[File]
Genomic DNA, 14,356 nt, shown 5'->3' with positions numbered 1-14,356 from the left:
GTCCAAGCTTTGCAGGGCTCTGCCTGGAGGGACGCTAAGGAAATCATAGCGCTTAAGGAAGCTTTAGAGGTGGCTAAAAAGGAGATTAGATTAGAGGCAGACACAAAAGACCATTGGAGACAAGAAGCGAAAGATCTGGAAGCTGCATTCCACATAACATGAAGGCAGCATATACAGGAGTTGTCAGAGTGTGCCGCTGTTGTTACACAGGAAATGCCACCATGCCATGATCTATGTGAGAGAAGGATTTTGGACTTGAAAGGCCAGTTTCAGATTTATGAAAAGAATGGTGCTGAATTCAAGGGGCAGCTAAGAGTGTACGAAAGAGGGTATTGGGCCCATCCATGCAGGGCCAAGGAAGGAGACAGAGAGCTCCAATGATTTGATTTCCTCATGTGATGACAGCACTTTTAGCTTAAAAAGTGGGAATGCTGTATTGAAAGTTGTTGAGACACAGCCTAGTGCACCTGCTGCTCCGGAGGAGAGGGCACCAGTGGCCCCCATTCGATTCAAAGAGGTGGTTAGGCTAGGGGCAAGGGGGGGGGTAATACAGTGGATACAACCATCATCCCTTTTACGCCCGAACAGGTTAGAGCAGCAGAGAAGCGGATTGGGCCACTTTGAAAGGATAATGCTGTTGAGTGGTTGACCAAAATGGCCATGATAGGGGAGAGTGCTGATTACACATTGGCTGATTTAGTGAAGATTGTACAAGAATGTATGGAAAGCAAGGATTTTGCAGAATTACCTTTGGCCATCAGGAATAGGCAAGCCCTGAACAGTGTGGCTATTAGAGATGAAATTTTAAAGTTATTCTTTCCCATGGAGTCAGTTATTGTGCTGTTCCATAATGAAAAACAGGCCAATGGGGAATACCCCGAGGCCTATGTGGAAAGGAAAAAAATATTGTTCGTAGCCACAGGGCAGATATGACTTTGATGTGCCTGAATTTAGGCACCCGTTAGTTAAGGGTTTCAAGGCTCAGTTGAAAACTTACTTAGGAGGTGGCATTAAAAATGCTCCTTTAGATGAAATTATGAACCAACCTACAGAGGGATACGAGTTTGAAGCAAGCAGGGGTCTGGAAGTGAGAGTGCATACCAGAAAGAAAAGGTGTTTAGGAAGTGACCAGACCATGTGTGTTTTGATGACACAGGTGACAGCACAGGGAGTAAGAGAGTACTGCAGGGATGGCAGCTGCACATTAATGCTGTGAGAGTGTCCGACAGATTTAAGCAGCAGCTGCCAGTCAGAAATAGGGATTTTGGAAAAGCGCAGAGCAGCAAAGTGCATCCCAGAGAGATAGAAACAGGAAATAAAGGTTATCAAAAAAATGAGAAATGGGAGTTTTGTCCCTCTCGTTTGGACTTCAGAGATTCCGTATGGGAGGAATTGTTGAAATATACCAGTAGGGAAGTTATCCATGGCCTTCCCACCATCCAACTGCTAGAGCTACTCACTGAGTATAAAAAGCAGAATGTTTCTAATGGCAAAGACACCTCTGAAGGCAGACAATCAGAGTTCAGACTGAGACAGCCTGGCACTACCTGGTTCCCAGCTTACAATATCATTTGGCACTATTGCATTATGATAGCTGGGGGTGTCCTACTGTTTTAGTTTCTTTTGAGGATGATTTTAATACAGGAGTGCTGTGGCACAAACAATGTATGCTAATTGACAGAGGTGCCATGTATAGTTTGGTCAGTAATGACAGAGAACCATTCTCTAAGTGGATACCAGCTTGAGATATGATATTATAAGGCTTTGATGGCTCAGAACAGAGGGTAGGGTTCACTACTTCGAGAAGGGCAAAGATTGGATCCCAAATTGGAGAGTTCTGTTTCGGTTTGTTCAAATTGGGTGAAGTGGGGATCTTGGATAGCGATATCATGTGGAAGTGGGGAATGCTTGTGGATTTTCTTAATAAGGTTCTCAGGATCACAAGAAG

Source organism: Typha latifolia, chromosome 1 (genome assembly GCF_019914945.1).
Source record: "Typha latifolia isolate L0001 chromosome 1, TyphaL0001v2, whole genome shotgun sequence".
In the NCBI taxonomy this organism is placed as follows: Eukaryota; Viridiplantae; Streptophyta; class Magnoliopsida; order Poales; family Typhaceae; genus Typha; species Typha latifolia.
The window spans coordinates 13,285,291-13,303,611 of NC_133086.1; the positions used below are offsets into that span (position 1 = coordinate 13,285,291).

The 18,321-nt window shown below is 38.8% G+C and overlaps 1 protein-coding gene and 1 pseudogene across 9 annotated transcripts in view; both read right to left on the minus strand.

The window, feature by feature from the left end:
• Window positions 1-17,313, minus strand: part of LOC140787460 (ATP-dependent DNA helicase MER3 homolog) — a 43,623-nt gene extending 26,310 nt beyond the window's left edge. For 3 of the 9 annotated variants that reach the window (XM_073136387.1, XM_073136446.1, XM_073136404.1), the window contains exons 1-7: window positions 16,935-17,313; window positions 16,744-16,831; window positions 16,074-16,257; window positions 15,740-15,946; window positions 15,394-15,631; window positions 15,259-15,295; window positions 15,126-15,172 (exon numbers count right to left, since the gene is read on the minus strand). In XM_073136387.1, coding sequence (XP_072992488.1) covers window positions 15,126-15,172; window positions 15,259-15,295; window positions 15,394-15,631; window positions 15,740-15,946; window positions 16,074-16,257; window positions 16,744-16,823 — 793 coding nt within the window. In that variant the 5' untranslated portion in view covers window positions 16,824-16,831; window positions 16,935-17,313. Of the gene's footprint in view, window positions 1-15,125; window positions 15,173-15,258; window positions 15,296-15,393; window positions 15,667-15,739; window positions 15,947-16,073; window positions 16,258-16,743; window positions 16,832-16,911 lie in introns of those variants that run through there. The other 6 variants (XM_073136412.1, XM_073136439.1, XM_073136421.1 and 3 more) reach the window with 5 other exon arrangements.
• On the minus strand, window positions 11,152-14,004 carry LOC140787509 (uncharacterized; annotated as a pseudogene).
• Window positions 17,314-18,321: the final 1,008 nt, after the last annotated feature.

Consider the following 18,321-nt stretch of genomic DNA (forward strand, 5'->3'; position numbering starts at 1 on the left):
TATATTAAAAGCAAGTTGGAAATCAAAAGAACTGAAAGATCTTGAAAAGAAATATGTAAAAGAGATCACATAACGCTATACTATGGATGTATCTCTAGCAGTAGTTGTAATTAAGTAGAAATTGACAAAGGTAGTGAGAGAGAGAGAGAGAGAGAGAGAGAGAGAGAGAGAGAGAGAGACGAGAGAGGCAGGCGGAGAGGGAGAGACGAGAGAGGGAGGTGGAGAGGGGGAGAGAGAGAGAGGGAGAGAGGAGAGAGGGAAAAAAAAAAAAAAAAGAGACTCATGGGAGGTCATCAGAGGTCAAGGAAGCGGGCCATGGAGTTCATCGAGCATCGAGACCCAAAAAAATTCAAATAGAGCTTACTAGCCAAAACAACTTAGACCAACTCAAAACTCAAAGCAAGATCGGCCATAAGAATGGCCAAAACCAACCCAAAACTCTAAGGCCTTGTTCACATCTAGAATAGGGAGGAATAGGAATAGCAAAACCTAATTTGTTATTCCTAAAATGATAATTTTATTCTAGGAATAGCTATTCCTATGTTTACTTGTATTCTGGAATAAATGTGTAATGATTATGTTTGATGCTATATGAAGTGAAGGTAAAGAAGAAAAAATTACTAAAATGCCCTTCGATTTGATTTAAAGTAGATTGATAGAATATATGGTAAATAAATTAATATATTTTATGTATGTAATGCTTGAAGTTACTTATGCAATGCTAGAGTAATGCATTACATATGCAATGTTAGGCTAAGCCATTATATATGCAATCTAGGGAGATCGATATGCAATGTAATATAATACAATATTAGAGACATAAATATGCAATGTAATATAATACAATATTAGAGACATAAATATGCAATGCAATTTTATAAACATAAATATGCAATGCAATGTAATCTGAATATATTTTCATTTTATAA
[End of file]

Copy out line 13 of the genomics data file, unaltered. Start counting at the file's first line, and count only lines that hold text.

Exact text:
TATATTAAAAGCAAGTTGGAAATCAAAAGAACTGAAAGATCTTGAAAAGAAATATGTAAAAGAGATCACATAACGCTATACTATGGATGTATCTCTAGCAGTAGTTGTAATTAAGTAGAAATTGACAAAGGTAGTGAGAGAGAGAGAGAGAGAGAGAGAGAGAGAGAGAGAGAGAGAGACGAGAGAGGCAGGCGGAGAGGGAGAGACGAGAGAGGGAGGTGGAGAGGGGGAGAGAGAGAGAGGGAGAGAGGAGAGAGGGAAAAAAAAAAAAAAAAGAGACTCATGGGAGGTCATCAGAGGTCAAGGAAGCGGGCCATGGAGTTCATCGAGCATCGAGACCCAAAAAAATTCAAATAGAGCTTACTAGCCAAAACAACTTAGACCAACTCAAAACTCAAAGCAAGATCGGCCATAAGAATGGCCAAAACCAACCCAAAACTCTAAGGCCTTGTTCACATCTAGAATAGGGAGGAATAGGAATAGCAAAACCTAATTTGTTATTCCTAAAATGATAATTTTATTCTAGGAATAGCTATTCCTATGTTTACTTGTATTCTGGAATAAATGTGTAATGATTATGTTTGATGCTATATGAAGTGAAGGTAAAGAAGAAAAAATTACTAAAATGCCCTTCGATTTGATTTAAAGTAGATTGATAGAATATATGGTAAATAAATTAATATATTTTATGTATGTAATGCTTGAAGTTACTTATGCAATGCTAGAGTAATGCATTACATATGCAATGTTAGGCTAAGCCATTATATATGCAATCTAGGGAGATCGATATGCAATGTAATATAATACAATATTAGAGACATAAATATGCAATGTAATATAATACAATATTAGAGACATAAATATGCAATGCAATTTTATAAACATAAATATGCAATGCAATGTAATCTGAATATATTTTCATTTTATAA